The rising cost of living is a common gripe, but the price of mobile and broadband plans have dropped in the past three years thanks to aggressive competition from providers. mobile phone cost
The average mobile plan is about $11 a month cheaper than it was in 2014, new data shows, with fixed internet down about $10.
Telcos are pricing their plans lower in an increasingly competitive environment to hold onto budget-sensitive customers.
This has seen the cost of every mobile and broadband product, including national broadband network connections, drop since 2014, data from the Australian Competition and Consumer Commission released on Wednesday shows.
The regulator’s 2016-17 annual report shows price reductions in real terms across the telco services, when controlling the figure for non-price characteristics, inflation and consumer spending patterns.
Its measure considers it a price decline if a customer gets more bang for their buck through a more generous plan for the same cost.
Post-paid mobile declined in price the most, with a 7.6 per cent reduction since 2014.
Prepaid mobile prices also dropped 5 per cent, desptelecomte there being an increase in higher-priced prepaid plans. In the last financial year, prepaid prices increased 2.4 per cent.
The price of a fixed internet service dropped 4.5 per cent from 2014 to 2017.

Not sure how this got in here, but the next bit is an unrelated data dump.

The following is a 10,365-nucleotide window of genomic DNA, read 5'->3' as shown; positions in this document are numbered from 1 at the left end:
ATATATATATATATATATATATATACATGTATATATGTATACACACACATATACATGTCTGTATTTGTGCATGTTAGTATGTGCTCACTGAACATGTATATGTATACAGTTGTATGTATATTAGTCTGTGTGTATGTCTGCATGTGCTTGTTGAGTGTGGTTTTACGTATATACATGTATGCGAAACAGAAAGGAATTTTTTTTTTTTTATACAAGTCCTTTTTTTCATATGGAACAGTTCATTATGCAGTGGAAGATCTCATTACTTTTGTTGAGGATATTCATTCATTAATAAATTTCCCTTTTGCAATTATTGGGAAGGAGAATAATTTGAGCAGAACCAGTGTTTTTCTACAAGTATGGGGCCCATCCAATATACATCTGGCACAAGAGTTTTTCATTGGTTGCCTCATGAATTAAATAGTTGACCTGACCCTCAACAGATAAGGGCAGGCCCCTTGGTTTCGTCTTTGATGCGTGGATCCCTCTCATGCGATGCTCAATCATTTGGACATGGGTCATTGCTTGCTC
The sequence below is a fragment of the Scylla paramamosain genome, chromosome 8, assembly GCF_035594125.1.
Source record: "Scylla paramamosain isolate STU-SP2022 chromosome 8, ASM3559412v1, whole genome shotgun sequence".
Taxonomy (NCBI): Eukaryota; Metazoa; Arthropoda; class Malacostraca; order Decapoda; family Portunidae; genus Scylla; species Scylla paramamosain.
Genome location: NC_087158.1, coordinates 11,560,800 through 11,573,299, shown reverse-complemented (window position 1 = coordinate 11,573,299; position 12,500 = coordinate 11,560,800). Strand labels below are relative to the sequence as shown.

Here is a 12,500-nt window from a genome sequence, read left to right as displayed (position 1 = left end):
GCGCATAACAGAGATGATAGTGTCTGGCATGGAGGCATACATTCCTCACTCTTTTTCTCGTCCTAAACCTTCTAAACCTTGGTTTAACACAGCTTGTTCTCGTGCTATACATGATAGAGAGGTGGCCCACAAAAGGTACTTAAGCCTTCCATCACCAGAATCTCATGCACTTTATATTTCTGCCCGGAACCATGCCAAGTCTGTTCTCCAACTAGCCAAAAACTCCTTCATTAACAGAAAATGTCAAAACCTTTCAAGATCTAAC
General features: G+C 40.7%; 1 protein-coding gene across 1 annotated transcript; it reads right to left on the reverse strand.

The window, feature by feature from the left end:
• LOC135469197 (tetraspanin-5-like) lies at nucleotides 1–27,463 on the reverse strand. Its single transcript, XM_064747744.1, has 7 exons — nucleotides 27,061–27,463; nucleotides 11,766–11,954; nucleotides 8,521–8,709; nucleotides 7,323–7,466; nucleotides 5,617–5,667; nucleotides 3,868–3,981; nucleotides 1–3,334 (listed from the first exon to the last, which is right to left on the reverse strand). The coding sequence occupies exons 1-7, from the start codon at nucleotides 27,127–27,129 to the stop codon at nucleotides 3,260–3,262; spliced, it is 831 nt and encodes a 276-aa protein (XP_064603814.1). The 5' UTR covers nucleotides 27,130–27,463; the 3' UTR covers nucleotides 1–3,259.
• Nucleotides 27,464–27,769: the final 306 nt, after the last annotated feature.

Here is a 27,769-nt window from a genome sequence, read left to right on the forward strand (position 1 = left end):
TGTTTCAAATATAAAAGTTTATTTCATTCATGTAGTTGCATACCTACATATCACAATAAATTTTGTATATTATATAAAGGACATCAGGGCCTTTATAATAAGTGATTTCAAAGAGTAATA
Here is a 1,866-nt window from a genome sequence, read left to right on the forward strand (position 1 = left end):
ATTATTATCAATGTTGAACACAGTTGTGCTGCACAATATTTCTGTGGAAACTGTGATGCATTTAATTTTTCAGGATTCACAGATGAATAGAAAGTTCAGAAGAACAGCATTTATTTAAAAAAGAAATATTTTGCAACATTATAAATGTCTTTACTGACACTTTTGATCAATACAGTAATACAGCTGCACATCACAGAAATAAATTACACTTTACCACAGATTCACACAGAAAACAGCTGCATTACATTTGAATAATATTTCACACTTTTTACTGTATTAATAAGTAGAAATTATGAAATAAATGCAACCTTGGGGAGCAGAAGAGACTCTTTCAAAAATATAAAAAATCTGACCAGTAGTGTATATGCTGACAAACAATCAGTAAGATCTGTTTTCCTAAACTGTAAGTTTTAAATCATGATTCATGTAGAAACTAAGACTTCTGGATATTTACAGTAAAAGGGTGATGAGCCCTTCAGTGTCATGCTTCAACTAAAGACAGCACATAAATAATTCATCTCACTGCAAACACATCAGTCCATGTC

A quarter of all fixed broadband plans available offered unlimited data, up from 5 per cent compared to three years ago.
ACCC acting chair Delia Rickard said competition in the telco market was benefiting consumers.
“Consumers are obtaining greater value for money and receiving and using more data each year,” Ms Rickard said.
“In other encouraging developments, we are seeing new players enter the fixed and wireless broadband markets and this will provide further competitive pressure going forward.”
Data provided to Fairfax Media by comparison site Finder, using a combination of average plans and survey data, shows price declines of more than $11 a month for NBN services in the same time period.
Finder spokesman Alex Kidman said this decrease in price had been anticipated, but it was still “often perceived to be far more expensive from a consumer standpoint than ADSL”.
“That’s most likely because ADSL plans aren’t segmented by speed tiers and there’s many more unlimited plans available,” he said.
The average cost for a postpaid contract in 2017 with a phone included was $65 a month, compared to $43 a month without a new phone.